18 November 2014

Our new Winter Catalogue #40 has been published and distributed and we have already started work on our Spring Catalogue #41.

However, between these and our couple of major shows, interesting and exciting pieces come and go. Earlier this month for example, amongst other things we sold an extraordinary and documentary massive early Leather Bombard. Measuring 2 ft (61cms) in height, inscribed with name, place and date 1765 and with direct Provenance to two exceptional Private Collections, it was one of the finest and most impressive examples known to exist and a privilege to handle. It has now gone to another remarkable collection. We are permanently on the lookout for such things, as well as previously undiscovered or unrecognised works of Vernacular and Folk Art, but cannot be everywhere.

Happily we have developed a great network of contacts and friends who send us details of works they discover or know to be coming onto the market in out of the way places or from local estates, which they believe will appeal to us and have the qualities we look for. Between them, they help unearth some fine pieces that we may otherwise never get to see or know about. During the course of this weekend for example we were offered pieces from Scotland, the East Midlands, Dorset and Sweden, all interesting in one way or another. From time to time, we like to acknowledge the importance of the people who find such interesting things for us and remind others of how important such relationships are.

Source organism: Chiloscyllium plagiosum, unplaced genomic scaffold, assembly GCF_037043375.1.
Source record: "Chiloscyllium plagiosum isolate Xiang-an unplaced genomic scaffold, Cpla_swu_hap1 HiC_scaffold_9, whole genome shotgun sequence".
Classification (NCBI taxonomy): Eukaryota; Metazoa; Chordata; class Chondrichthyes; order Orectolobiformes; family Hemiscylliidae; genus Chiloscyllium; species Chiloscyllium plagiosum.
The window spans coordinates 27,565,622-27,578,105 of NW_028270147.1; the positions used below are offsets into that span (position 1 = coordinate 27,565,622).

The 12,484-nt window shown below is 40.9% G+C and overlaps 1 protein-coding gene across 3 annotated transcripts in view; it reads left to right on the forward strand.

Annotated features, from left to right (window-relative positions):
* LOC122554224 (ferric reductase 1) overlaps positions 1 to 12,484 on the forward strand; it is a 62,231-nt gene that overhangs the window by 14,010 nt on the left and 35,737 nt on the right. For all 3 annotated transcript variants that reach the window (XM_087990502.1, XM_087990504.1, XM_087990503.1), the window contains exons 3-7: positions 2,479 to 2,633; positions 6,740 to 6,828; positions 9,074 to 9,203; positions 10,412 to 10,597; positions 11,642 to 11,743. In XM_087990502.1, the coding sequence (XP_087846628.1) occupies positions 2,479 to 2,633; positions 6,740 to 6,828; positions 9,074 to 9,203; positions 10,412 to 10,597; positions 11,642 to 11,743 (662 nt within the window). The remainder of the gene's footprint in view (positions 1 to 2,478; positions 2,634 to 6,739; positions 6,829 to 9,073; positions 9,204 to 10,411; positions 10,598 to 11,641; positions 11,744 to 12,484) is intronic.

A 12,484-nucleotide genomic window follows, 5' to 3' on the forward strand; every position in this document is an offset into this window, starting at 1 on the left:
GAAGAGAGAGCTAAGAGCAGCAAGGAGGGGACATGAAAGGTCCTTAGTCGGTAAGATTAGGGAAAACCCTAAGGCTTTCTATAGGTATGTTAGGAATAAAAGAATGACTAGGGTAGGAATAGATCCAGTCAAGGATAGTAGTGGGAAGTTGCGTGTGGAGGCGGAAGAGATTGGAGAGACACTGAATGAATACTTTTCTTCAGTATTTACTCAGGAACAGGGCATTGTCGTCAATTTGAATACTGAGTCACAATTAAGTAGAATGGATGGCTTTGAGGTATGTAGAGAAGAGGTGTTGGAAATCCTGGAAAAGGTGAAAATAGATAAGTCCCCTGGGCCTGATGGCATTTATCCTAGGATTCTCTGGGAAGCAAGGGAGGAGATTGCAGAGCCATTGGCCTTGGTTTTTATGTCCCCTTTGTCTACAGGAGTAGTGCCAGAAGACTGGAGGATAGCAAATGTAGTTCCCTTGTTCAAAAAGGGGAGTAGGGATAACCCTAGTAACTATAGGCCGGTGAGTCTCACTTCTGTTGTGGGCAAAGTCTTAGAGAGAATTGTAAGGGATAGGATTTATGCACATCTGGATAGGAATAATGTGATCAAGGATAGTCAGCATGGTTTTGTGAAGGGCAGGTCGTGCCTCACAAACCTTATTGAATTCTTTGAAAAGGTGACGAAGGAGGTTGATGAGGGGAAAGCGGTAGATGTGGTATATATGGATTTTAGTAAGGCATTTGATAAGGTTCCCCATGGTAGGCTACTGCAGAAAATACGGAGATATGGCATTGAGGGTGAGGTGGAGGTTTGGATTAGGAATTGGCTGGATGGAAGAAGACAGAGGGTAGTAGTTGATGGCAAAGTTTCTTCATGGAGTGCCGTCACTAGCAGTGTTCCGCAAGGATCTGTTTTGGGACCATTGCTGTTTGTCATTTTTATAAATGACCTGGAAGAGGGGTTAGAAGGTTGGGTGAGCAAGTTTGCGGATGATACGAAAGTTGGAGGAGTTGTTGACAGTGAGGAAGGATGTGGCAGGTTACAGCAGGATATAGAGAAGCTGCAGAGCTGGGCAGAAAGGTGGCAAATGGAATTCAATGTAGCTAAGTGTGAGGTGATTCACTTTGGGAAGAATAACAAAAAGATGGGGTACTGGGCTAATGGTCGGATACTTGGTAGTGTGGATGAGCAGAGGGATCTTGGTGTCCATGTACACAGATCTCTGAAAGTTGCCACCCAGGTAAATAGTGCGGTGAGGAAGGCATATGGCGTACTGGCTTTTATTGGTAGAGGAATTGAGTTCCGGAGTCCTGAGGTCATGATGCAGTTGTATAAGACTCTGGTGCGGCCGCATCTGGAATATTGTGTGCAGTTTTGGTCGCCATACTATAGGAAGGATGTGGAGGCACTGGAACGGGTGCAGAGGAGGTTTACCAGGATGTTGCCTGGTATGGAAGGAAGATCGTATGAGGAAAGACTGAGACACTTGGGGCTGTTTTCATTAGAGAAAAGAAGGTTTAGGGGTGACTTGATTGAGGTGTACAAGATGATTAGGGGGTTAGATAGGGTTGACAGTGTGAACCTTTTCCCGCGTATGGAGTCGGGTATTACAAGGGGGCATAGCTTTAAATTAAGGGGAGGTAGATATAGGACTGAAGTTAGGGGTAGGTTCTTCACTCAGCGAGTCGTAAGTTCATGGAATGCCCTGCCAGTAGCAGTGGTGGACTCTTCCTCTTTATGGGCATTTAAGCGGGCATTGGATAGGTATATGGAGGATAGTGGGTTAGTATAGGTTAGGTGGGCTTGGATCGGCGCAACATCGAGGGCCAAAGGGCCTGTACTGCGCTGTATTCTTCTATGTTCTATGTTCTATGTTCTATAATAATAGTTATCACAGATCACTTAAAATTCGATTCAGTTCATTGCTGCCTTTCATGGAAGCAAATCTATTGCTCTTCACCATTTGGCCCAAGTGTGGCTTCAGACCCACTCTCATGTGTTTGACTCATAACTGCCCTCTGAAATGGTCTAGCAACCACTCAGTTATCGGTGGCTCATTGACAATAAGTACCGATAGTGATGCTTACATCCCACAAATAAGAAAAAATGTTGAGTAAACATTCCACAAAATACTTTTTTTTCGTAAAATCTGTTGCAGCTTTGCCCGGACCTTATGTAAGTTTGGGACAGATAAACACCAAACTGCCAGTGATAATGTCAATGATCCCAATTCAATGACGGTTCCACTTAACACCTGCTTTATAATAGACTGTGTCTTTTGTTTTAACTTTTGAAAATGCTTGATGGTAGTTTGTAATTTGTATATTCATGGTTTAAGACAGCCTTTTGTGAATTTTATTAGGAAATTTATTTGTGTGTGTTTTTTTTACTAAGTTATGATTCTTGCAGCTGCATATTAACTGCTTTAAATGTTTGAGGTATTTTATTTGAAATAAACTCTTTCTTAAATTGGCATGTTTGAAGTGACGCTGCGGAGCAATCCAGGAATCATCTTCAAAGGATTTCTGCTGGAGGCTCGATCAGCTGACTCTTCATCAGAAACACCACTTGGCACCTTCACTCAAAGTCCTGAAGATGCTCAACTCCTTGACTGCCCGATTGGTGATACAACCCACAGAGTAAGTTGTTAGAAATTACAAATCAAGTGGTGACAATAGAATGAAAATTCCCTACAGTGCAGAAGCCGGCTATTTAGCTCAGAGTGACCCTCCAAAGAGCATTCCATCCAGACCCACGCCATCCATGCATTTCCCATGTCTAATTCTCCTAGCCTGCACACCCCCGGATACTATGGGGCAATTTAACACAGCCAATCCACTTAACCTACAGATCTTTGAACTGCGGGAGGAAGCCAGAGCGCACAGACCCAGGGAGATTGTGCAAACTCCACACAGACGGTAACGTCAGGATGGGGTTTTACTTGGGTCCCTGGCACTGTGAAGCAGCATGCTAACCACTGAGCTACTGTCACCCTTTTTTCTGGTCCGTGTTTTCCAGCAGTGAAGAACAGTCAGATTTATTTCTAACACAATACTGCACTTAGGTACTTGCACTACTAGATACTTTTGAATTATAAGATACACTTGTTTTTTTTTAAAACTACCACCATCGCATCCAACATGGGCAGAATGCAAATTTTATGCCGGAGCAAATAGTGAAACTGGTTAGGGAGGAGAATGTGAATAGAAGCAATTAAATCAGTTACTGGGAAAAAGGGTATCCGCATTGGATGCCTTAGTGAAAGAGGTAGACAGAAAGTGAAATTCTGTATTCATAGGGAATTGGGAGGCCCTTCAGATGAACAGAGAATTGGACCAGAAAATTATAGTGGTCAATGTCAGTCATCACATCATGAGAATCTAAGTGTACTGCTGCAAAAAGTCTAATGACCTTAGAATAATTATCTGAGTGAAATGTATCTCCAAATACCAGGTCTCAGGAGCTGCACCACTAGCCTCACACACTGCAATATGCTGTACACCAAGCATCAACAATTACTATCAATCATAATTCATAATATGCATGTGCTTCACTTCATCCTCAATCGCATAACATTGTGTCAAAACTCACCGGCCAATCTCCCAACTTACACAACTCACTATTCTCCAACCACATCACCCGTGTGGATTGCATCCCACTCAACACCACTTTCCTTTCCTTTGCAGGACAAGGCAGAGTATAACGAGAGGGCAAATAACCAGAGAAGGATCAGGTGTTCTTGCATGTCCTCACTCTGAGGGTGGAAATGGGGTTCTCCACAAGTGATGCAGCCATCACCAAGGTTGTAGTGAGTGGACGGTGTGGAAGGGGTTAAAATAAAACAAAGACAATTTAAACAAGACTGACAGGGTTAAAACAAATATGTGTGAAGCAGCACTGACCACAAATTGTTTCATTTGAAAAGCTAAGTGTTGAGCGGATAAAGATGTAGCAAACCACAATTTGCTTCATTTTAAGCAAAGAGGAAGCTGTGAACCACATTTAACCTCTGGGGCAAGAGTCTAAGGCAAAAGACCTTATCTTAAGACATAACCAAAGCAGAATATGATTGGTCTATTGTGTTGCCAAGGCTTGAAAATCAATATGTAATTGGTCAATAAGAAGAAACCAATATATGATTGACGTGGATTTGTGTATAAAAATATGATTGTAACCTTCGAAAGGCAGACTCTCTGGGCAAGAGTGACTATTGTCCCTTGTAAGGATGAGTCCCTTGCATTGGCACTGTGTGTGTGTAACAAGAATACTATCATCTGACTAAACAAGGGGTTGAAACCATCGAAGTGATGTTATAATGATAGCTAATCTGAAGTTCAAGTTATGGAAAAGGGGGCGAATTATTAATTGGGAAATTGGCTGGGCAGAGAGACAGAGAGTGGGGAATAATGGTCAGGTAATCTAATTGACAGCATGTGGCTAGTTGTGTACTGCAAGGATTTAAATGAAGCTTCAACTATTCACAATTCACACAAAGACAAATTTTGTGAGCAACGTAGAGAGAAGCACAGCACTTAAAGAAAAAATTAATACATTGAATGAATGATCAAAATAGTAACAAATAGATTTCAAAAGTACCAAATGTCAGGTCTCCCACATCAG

In a world that has gone information bonkers and everybody knows what you had for breakfast before you leave home, it’s wonderful to have people with informed and selective eyes, out looking for things to share with us. So while we do the washing up after breakfast on a Monday morning, sometimes we have already started off our week with purchases of things that have been sourced elsewhere, before we head off on the scent of something in another direction.

We never know when we will find or part with anything, such is the excitingly random pattern of our working life.


Gallery Tour